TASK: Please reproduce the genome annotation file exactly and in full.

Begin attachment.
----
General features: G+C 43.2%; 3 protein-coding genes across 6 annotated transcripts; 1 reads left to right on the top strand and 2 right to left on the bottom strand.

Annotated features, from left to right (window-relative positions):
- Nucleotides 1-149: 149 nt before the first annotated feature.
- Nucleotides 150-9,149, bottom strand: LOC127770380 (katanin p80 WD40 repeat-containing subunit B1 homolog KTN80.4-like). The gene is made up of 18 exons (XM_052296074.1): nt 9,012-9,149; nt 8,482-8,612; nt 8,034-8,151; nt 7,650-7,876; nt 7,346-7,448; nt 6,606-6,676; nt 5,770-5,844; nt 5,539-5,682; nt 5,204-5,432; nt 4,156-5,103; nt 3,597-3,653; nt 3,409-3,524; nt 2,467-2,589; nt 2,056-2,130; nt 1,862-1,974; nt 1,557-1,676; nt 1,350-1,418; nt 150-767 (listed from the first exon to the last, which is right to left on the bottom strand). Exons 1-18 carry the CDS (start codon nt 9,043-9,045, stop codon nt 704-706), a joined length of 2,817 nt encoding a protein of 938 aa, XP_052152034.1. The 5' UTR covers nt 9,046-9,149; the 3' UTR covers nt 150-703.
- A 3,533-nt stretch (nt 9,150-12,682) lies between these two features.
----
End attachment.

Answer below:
General features: G+C 43.2%; 3 protein-coding genes across 6 annotated transcripts; 1 reads left to right on the top strand and 2 right to left on the bottom strand.

Annotated features, from left to right (window-relative positions):
- Nucleotides 1-149: 149 nt before the first annotated feature.
- Nucleotides 150-9,149, bottom strand: LOC127770380 (katanin p80 WD40 repeat-containing subunit B1 homolog KTN80.4-like). The gene is made up of 18 exons (XM_052296074.1): nt 9,012-9,149; nt 8,482-8,612; nt 8,034-8,151; nt 7,650-7,876; nt 7,346-7,448; nt 6,606-6,676; nt 5,770-5,844; nt 5,539-5,682; nt 5,204-5,432; nt 4,156-5,103; nt 3,597-3,653; nt 3,409-3,524; nt 2,467-2,589; nt 2,056-2,130; nt 1,862-1,974; nt 1,557-1,676; nt 1,350-1,418; nt 150-767 (listed from the first exon to the last, which is right to left on the bottom strand). Exons 1-18 carry the CDS (start codon nt 9,043-9,045, stop codon nt 704-706), a joined length of 2,817 nt encoding a protein of 938 aa, XP_052152034.1. The 5' UTR covers nt 9,046-9,149; the 3' UTR covers nt 150-703.
- A 3,533-nt stretch (nt 9,150-12,682) lies between these two features.